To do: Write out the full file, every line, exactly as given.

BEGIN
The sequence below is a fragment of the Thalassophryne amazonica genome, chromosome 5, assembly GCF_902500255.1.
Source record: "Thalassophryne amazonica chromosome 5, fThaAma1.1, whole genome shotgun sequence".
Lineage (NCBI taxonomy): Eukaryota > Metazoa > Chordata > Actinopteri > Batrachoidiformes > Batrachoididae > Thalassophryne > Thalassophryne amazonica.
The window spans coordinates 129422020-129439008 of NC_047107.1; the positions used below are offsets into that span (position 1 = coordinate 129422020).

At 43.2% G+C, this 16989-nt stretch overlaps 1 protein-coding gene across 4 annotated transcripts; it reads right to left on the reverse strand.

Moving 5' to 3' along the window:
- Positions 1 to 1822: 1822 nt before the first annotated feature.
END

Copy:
The sequence below is a fragment of the Thalassophryne amazonica genome, chromosome 5, assembly GCF_902500255.1.
Source record: "Thalassophryne amazonica chromosome 5, fThaAma1.1, whole genome shotgun sequence".
Lineage (NCBI taxonomy): Eukaryota > Metazoa > Chordata > Actinopteri > Batrachoidiformes > Batrachoididae > Thalassophryne > Thalassophryne amazonica.
The window spans coordinates 129422020-129439008 of NC_047107.1; the positions used below are offsets into that span (position 1 = coordinate 129422020).

At 43.2% G+C, this 16989-nt stretch overlaps 1 protein-coding gene across 4 annotated transcripts; it reads right to left on the reverse strand.

Moving 5' to 3' along the window:
- Positions 1 to 1822: 1822 nt before the first annotated feature.